What would you pay to see your precious child grow up?
Please, please read my story to understand why I am continuing with my life changing fundraising. This is my only hope of spending more time nurturing my precious son, Callum. I have never asked others for help, but was persuaded that I was worthy of support. Thankfully, hundreds of people have since agreed, generously donating over £70,000 towards the £200,000 I need (equating to £240 per day over 2 years).
What I need your help with
I was deemed to be terminally ill over three years ago, but refused to accept this. I diligently researched with my husband, Jim, to find groundbreaking proven treatments. Collaborating with experts I was able to find a proven new life saving immunotherapy drug (Pembrolizumab). However, the drug company is bogged down in the bureaucracy of making such drugs routinely accessible. My request for ‘exceptional’ NHS funding was rejected and despite being raised during a recent Prime Minister’s Question Time has no prospect of being funded by the NHS in the near future. This is despite Pembrolizumab already having been made available, at no cost, for other types of cancer. There is no incentive for the system to fund early access to this drug for my rare bowel cancer sub-type and no means of changing this. Believe me, I have tried. Therefore, my immediate focus is on fundraising to cover the two years of treatment required (I do intend to continue campaigning for other deserving families too).
With fantastic local support, over £70,000 has been raised over a few short months. Hence, a local Professor of Oncology, was able to start my private immunotherapy treatment, on 1 December 2017, at my local hospital, Castle Hill. Words are insufficient to express how grateful I am to everyone who has contributed. They have made my family’s dream a reality; the gift of extending my life. I am feeling better than I have for years. But I need to continue raising money to cover the full costs of treatment.
Further support for my cause
After 3 years of fortnightly palliative chemotherapy, there was no other option but immunotherapy for me. It also became very obvious that the NHS approvals system is much too slow and inflexible. Therefore, I am campaigning for this revolutionary drug to be made urgently available for other deserving families who find themselves, through no choice of their own, in a similar position to me.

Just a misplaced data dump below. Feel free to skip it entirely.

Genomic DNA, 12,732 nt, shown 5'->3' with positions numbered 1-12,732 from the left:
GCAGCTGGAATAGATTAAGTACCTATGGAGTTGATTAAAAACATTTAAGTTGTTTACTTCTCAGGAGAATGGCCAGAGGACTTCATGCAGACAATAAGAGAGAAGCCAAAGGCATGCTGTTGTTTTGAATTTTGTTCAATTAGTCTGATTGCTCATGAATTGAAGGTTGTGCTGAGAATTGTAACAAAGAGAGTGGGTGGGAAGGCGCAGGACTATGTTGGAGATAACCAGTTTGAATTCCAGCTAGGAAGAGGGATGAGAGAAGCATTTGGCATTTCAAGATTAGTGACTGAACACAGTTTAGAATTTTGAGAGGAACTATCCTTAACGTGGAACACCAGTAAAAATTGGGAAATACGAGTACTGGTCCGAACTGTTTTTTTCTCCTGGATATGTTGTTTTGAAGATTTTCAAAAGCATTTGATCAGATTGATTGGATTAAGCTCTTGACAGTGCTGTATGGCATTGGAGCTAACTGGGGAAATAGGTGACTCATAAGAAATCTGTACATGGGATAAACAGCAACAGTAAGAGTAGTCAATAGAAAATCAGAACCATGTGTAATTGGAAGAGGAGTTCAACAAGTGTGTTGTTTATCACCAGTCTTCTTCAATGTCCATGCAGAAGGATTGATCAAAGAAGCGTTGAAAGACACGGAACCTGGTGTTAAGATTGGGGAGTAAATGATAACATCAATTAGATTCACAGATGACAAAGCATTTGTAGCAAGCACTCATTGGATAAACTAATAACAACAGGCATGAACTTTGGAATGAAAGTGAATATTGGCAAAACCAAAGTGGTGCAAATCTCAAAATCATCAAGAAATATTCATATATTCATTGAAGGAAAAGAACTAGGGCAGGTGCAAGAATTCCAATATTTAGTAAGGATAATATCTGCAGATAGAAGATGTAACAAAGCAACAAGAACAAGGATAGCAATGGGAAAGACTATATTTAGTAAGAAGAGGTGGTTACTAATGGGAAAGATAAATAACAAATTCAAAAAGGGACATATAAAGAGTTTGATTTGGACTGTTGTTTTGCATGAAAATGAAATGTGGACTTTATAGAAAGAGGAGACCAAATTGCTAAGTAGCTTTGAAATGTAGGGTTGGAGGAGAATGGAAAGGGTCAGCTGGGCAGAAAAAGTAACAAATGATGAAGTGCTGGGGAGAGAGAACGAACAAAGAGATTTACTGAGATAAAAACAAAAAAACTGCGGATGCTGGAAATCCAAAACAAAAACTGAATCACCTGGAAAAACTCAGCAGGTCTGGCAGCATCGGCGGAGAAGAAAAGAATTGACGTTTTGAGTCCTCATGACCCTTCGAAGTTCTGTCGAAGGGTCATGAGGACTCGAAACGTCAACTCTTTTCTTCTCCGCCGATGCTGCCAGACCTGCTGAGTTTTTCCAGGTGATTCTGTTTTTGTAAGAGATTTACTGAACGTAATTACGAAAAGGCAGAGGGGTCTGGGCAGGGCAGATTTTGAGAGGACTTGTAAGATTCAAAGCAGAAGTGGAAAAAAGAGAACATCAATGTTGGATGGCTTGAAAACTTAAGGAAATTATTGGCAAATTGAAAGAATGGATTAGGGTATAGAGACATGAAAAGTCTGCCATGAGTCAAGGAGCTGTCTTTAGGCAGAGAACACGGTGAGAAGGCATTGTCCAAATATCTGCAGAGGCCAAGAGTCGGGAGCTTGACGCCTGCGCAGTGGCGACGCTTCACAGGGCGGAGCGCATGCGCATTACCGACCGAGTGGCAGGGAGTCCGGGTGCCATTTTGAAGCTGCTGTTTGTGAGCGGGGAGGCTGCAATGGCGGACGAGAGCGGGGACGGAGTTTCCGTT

Pembrolizumab, has been approved in America for over a year now for a very wide range of ‘solid’ MSI-high cancers, which includes my rare cancer sub-type. This was based on a set of startlingly successful results in clinical trials, with some patients even taken out of hospices to resume a normal family life! My collaborative research with experts has also confirmed that this is my only real hope for a longer life or even a possible cure. Well respected senior NHS consultants agree with me that this is my best option, but they cannot yet obtain funding from the NHS. The NHS has chosen initially to make Pembrolizumab available to only a relatively small number of cancer patients. Limiting the cost implications, until the NHS can agree better prices? This process will be too late for me and many others. Is this fair? Would you accept this if you were in my position?
After many months of exploring every possible way to obtain this drug from the NHS, as some are privileged to do, I have met with nothing but stalling tactics and almost literally ‘dead ends’. I felt compelled to begin the treatment, without all the funds in place, fearing my health was deteriorating too much. Fundraising has been hard work, humbling and life changing. Having started treatment, I am freed from the tyranny of the bi-weekly chemotherapy I had endured for the past three years. When I am able I will continue to campaign for access to this groundbreaking treatment, for the sake of all the other deserving families.